Neurochemical Research

, 36:2169

Quinoprotein Adducts Accumulate in the Substantia Nigra of Aged Rats and Correlate with Dopamine-Induced Toxicity in SH-SY5Y Cells

Original Paper

DOI: 10.1007/s11064-011-0541-z

Cite this article as:
Wang, N., Wang, Y., Yu, G. et al. Neurochem Res (2011) 36: 2169. doi:10.1007/s11064-011-0541-z


Parkinson’s disease (PD) is an age-dependent neurodegenerative disorder characterized by dopaminergic neuron loss in substantia nigra. Previous studies have implicated a role of dopamine oxidation in PD. Dopamine oxidation leads to the formation of dopamine quinone, which generates reactive oxygen species and covalently modifies cysteinyl proteins to form quinoprotein adduct. We compared quinoprotein adduct formation and lipid peroxidation in different brain regions of young and old rats. We found a prominent age-dependent accumulation of quinoprotein adducts in the substantia nigra, while no significant change of lipid peroxidation was detected in any brain regions of 2- to 15-month old rats. To determine whether quinoprotein adduct formation correlates with dopamine-induced cytotoxicity, we analyzed dopamine treated SH-SY5Y cells and found a strong correlation between quinoprotein adduct formation and cytotoxicity. Together, our results indicate that quinoprotein adduct formation may play a role in the age-dependent selective vulnerability of dopaminergic neurons in PD.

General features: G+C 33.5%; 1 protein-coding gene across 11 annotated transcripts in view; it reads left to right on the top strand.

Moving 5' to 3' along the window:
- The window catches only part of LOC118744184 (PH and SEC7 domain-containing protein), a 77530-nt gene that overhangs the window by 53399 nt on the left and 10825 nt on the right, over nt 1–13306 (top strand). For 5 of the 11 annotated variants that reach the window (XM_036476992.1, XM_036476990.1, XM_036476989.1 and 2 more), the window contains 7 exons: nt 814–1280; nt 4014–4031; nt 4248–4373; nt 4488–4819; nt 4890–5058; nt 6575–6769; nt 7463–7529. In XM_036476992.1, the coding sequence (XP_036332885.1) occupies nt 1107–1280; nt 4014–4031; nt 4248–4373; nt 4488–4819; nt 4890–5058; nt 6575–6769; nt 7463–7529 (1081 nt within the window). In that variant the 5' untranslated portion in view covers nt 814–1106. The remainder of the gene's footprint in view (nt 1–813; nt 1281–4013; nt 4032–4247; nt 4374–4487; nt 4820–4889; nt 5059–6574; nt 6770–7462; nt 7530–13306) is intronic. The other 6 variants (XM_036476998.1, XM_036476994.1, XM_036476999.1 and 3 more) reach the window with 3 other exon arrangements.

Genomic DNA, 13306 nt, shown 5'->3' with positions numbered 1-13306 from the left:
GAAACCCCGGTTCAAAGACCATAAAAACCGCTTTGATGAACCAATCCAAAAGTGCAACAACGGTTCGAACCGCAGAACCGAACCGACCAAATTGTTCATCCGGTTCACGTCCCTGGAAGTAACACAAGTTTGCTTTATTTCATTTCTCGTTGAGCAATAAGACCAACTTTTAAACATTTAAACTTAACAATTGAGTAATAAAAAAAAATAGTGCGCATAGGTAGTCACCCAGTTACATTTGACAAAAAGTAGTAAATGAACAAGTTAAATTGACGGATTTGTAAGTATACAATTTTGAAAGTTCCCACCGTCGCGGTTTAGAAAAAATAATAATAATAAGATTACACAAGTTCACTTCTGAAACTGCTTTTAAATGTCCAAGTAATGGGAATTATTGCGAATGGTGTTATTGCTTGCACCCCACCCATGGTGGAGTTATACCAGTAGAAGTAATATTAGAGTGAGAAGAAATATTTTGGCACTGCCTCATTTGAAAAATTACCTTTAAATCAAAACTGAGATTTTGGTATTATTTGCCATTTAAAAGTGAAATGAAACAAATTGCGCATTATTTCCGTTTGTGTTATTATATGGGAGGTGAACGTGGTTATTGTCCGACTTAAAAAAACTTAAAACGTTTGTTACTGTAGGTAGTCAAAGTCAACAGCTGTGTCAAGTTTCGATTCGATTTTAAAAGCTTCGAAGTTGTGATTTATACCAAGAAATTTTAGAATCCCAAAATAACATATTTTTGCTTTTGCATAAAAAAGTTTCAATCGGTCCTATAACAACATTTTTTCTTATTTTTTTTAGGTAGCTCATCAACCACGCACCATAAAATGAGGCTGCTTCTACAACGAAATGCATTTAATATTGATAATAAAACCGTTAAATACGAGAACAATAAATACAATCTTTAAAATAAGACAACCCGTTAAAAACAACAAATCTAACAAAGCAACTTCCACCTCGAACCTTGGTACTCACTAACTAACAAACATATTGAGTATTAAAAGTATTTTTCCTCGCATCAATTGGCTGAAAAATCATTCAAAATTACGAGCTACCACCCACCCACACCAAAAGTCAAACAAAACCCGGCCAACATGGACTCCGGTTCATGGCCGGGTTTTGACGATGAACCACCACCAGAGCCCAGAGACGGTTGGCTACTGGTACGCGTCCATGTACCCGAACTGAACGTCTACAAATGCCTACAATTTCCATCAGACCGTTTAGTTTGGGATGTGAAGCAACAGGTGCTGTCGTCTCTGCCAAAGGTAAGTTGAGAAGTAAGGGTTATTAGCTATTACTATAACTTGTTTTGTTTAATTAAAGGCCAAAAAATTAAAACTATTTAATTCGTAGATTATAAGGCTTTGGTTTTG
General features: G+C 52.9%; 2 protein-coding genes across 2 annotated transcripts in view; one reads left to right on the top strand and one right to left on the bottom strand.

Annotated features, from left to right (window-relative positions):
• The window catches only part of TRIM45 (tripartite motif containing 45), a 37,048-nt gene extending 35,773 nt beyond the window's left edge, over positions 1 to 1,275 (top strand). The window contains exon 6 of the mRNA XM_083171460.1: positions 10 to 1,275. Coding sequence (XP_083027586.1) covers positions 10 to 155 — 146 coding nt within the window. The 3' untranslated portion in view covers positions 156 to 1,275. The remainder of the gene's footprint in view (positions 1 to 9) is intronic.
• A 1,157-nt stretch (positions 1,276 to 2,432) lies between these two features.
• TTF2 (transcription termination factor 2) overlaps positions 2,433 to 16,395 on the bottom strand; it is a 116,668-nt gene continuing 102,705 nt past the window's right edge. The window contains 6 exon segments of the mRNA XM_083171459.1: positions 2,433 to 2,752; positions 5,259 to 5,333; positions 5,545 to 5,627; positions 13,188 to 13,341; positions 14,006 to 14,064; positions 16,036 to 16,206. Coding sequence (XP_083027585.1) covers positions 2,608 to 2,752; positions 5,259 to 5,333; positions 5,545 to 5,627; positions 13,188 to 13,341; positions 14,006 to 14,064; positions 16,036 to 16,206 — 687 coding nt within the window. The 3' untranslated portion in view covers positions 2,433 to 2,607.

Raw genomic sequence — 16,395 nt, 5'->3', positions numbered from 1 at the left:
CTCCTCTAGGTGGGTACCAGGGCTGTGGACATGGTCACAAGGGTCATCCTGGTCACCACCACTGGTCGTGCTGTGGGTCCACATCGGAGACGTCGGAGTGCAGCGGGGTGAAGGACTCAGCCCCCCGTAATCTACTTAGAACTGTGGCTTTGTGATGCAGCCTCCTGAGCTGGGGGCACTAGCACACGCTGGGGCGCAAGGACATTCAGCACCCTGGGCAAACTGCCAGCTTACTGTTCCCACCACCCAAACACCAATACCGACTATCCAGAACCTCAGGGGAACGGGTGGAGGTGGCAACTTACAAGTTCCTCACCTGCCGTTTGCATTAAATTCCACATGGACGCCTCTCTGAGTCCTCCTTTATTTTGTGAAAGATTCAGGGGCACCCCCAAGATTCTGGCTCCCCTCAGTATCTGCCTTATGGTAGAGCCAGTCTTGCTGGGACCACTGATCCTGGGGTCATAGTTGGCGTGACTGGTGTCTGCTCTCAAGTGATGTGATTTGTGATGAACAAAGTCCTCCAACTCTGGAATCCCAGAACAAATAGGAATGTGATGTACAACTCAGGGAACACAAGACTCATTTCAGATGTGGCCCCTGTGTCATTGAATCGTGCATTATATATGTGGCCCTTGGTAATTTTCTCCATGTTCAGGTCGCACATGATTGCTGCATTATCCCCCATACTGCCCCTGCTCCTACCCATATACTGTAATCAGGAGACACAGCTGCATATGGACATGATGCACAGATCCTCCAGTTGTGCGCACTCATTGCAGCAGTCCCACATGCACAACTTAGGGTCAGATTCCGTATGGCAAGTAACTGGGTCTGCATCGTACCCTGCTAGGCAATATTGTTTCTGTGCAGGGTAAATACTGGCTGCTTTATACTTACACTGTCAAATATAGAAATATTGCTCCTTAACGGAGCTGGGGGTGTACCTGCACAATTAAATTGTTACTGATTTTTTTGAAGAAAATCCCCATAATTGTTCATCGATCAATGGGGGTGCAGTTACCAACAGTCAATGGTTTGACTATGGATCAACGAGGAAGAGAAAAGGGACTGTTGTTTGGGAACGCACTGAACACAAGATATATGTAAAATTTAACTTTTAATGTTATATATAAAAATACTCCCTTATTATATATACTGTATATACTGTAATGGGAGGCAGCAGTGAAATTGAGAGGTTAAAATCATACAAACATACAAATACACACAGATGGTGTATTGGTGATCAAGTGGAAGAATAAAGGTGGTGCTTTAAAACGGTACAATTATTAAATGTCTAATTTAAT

Parkinson diseaseDopamineDopamine quinoneQuinoprotein adductLipid peroxidationAging

Copyright information

© Springer Science+Business Media, LLC 2011

Authors and Affiliations

  1. 1.School of Life ScienceEast China Normal UniversityShanghaiChina
  2. 2.Department of Molecular and Cellular BiochemistryOhio State UniversityColumbusUSA